I am also more than a little concerned about this:

    Moving to value-based payment in Medicare. Both Democrats and Republicans have called for moving from a system where volume drives reimbursement to one where value drives reimbursement.

    That would seem to reward doctors for not treating patients who are seriously or terminally ill. It is already hideously difficult to find a doctor in some areas. (I haven’t been able to find a doctor that will take a new patient with BCBS in my state in two years.) As a person with a terminal condition, I am more than a little concerned when doctors start to be reimbursed for “valued” outcomes.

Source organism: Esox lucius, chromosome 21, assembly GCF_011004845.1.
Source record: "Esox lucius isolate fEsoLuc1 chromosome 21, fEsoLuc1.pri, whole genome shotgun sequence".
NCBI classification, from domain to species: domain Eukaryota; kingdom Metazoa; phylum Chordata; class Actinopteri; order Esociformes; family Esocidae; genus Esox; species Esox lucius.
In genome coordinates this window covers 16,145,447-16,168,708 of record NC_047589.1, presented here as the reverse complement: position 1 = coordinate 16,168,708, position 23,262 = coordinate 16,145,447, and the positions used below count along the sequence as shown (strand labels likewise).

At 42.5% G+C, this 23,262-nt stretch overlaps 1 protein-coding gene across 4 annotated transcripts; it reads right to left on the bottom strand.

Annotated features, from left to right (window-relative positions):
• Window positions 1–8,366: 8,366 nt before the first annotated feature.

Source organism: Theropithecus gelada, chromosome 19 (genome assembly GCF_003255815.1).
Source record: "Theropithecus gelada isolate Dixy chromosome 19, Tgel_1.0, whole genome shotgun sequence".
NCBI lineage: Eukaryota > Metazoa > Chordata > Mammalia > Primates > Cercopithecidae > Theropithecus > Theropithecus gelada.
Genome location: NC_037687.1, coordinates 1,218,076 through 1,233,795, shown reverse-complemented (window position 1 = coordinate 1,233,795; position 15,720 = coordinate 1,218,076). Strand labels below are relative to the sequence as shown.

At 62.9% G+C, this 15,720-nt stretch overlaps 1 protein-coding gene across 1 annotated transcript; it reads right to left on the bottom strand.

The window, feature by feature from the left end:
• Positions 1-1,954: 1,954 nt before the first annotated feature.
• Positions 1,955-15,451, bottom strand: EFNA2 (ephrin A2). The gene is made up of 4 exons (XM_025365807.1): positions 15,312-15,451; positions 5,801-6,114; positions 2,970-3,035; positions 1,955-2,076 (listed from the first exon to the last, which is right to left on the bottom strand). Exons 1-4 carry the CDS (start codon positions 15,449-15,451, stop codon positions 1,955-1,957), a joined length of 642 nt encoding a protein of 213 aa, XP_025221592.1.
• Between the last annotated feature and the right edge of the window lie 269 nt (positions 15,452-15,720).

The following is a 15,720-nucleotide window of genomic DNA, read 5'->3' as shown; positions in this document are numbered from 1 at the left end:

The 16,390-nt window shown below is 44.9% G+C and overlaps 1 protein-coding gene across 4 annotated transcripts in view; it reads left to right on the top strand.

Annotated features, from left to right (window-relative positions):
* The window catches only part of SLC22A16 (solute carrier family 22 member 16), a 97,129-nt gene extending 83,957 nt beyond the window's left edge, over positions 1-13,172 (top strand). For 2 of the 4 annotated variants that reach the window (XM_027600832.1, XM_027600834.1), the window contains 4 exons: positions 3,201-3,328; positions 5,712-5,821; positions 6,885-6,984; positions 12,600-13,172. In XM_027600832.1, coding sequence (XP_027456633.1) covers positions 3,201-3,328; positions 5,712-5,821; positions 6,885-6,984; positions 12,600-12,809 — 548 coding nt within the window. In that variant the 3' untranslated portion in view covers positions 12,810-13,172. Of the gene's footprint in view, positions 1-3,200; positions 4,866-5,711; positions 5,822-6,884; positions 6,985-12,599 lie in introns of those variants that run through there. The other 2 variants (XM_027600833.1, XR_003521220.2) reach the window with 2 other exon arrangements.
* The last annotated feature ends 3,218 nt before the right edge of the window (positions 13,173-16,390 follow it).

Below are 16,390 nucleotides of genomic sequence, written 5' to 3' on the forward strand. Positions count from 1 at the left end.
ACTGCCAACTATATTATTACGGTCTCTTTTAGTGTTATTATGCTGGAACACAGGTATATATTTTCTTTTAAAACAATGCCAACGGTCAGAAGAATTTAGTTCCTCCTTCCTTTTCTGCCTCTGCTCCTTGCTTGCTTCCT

The closer to death one gets, the more expensive the medical treatment becomes. That doesn’t mean we shouldn’t have access to care that can extend our lives. But if the reimbursement shifts to “value” rather than quality of care, I have a good idea of who will rapidly become less valuable. And if doctors face declines in reimbursement for treating the most ill patients, it could become very difficult for chronically ill patients to secure adequate non-emergency treatment.